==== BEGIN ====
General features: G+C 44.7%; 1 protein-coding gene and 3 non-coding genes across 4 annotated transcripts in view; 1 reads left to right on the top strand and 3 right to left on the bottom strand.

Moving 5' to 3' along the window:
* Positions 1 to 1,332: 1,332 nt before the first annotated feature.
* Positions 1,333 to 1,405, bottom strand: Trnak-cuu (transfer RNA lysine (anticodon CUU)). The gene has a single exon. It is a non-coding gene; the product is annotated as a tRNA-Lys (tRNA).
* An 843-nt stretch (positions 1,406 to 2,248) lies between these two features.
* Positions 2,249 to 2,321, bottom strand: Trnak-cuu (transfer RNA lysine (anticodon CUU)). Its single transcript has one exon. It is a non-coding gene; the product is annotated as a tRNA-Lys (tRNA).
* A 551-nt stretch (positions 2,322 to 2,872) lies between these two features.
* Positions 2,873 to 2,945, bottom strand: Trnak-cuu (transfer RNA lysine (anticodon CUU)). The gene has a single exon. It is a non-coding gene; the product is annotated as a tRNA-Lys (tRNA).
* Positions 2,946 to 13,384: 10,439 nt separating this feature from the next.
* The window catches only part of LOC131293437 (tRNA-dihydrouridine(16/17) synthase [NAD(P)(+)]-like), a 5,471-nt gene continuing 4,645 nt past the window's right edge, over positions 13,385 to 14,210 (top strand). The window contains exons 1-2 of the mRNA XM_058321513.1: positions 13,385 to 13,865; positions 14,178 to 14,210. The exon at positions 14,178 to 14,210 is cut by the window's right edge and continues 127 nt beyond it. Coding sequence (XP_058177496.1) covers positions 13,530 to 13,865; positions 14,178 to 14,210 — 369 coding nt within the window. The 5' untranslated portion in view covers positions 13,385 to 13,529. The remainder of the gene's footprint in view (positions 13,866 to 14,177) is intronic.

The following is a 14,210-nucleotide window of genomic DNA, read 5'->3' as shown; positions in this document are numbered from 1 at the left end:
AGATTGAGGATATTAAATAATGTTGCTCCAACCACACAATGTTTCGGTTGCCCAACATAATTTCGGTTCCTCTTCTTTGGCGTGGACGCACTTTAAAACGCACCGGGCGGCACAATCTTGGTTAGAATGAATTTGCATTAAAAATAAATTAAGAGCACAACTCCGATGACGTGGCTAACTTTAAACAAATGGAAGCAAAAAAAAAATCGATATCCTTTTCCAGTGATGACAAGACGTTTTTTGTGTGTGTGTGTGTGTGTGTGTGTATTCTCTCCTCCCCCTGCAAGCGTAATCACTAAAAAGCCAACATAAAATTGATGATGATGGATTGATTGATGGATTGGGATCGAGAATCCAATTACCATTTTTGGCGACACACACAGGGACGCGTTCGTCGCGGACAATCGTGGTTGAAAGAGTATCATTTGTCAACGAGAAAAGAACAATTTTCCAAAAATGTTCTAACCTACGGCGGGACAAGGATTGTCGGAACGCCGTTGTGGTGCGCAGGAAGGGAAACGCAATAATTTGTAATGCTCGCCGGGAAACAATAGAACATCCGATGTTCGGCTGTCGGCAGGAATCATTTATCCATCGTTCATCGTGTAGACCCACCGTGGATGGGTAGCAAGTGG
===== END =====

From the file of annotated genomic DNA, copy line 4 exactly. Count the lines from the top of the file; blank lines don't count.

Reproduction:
* Positions 1,333 to 1,405, bottom strand: Trnak-cuu (transfer RNA lysine (anticodon CUU)). The gene has a single exon. It is a non-coding gene; the product is annotated as a tRNA-Lys (tRNA).